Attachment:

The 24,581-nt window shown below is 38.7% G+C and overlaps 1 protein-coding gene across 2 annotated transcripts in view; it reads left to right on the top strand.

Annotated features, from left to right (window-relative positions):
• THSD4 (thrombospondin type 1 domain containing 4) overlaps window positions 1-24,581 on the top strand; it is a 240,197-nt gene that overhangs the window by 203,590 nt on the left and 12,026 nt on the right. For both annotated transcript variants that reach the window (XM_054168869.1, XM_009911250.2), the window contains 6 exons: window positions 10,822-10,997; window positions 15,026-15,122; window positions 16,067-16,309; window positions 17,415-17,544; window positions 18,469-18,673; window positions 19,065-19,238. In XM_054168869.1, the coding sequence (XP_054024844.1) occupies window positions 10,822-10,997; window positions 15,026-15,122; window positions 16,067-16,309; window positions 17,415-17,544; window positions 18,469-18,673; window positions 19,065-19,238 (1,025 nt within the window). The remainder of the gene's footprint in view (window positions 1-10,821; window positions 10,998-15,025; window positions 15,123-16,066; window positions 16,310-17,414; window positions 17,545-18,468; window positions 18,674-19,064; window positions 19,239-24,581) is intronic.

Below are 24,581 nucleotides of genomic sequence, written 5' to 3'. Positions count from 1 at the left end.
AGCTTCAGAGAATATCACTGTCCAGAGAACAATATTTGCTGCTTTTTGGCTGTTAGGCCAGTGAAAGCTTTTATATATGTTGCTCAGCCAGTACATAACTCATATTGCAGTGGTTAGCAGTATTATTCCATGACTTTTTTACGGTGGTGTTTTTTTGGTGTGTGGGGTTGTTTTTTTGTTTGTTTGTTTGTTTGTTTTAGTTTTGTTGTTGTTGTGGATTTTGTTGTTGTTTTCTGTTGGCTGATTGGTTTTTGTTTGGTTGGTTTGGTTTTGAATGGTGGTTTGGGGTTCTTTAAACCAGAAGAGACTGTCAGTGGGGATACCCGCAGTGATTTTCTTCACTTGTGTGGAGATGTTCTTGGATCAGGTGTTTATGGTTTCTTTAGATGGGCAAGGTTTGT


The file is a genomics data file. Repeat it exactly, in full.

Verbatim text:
The 24,581-nt window shown below is 38.7% G+C and overlaps 1 protein-coding gene across 2 annotated transcripts in view; it reads left to right on the top strand.

Annotated features, from left to right (window-relative positions):
• THSD4 (thrombospondin type 1 domain containing 4) overlaps window positions 1-24,581 on the top strand; it is a 240,197-nt gene that overhangs the window by 203,590 nt on the left and 12,026 nt on the right. For both annotated transcript variants that reach the window (XM_054168869.1, XM_009911250.2), the window contains 6 exons: window positions 10,822-10,997; window positions 15,026-15,122; window positions 16,067-16,309; window positions 17,415-17,544; window positions 18,469-18,673; window positions 19,065-19,238. In XM_054168869.1, the coding sequence (XP_054024844.1) occupies window positions 10,822-10,997; window positions 15,026-15,122; window positions 16,067-16,309; window positions 17,415-17,544; window positions 18,469-18,673; window positions 19,065-19,238 (1,025 nt within the window). The remainder of the gene's footprint in view (window positions 1-10,821; window positions 10,998-15,025; window positions 15,123-16,066; window positions 16,310-17,414; window positions 17,545-18,468; window positions 18,674-19,064; window positions 19,239-24,581) is intronic.

Below are 24,581 nucleotides of genomic sequence, written 5' to 3'. Positions count from 1 at the left end.
AGCTTCAGAGAATATCACTGTCCAGAGAACAATATTTGCTGCTTTTTGGCTGTTAGGCCAGTGAAAGCTTTTATATATGTTGCTCAGCCAGTACATAACTCATATTGCAGTGGTTAGCAGTATTATTCCATGACTTTTTTACGGTGGTGTTTTTTTGGTGTGTGGGGTTGTTTTTTTGTTTGTTTGTTTGTTTGTTTTAGTTTTGTTGTTGTTGTGGATTTTGTTGTTGTTTTCTGTTGGCTGATTGGTTTTTGTTTGGTTGGTTTGGTTTTGAATGGTGGTTTGGGGTTCTTTAAACCAGAAGAGACTGTCAGTGGGGATACCCGCAGTGATTTTCTTCACTTGTGTGGAGATGTTCTTGGATCAGGTGTTTATGGTTTCTTTAGATGGGCAAGGTTTGT